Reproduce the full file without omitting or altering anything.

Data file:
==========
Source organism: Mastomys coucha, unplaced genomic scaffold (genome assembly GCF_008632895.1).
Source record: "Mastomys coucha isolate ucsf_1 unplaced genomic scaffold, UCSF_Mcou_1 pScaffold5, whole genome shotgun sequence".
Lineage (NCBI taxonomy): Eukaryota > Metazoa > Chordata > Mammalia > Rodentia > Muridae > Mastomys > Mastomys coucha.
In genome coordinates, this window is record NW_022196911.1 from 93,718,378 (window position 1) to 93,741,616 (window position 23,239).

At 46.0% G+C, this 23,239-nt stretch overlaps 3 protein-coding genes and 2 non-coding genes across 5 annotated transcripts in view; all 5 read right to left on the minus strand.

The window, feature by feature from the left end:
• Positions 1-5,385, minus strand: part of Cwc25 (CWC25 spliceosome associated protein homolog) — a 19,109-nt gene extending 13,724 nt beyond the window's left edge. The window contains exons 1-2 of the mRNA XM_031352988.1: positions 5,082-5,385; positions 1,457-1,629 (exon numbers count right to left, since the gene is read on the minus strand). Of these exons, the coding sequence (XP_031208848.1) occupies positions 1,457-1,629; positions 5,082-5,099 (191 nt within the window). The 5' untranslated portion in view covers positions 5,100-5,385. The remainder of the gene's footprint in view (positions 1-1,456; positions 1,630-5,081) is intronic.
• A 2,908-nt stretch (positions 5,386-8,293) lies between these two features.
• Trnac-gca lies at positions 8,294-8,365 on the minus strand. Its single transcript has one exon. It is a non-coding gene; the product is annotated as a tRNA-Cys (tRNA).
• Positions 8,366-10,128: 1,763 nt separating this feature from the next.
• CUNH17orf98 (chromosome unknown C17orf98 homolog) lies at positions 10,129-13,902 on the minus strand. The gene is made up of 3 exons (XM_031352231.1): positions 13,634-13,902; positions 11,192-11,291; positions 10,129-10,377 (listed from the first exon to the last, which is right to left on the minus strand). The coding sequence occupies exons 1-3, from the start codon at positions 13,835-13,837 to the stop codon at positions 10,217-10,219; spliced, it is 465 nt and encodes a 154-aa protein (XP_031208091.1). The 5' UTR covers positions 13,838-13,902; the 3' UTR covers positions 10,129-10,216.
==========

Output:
Source organism: Mastomys coucha, unplaced genomic scaffold (genome assembly GCF_008632895.1).
Source record: "Mastomys coucha isolate ucsf_1 unplaced genomic scaffold, UCSF_Mcou_1 pScaffold5, whole genome shotgun sequence".
Lineage (NCBI taxonomy): Eukaryota > Metazoa > Chordata > Mammalia > Rodentia > Muridae > Mastomys > Mastomys coucha.
In genome coordinates, this window is record NW_022196911.1 from 93,718,378 (window position 1) to 93,741,616 (window position 23,239).

At 46.0% G+C, this 23,239-nt stretch overlaps 3 protein-coding genes and 2 non-coding genes across 5 annotated transcripts in view; all 5 read right to left on the minus strand.

The window, feature by feature from the left end:
• Positions 1-5,385, minus strand: part of Cwc25 (CWC25 spliceosome associated protein homolog) — a 19,109-nt gene extending 13,724 nt beyond the window's left edge. The window contains exons 1-2 of the mRNA XM_031352988.1: positions 5,082-5,385; positions 1,457-1,629 (exon numbers count right to left, since the gene is read on the minus strand). Of these exons, the coding sequence (XP_031208848.1) occupies positions 1,457-1,629; positions 5,082-5,099 (191 nt within the window). The 5' untranslated portion in view covers positions 5,100-5,385. The remainder of the gene's footprint in view (positions 1-1,456; positions 1,630-5,081) is intronic.
• A 2,908-nt stretch (positions 5,386-8,293) lies between these two features.
• Trnac-gca lies at positions 8,294-8,365 on the minus strand. Its single transcript has one exon. It is a non-coding gene; the product is annotated as a tRNA-Cys (tRNA).
• Positions 8,366-10,128: 1,763 nt separating this feature from the next.
• CUNH17orf98 (chromosome unknown C17orf98 homolog) lies at positions 10,129-13,902 on the minus strand. The gene is made up of 3 exons (XM_031352231.1): positions 13,634-13,902; positions 11,192-11,291; positions 10,129-10,377 (listed from the first exon to the last, which is right to left on the minus strand). The coding sequence occupies exons 1-3, from the start codon at positions 13,835-13,837 to the stop codon at positions 10,217-10,219; spliced, it is 465 nt and encodes a 154-aa protein (XP_031208091.1). The 5' UTR covers positions 13,838-13,902; the 3' UTR covers positions 10,129-10,216.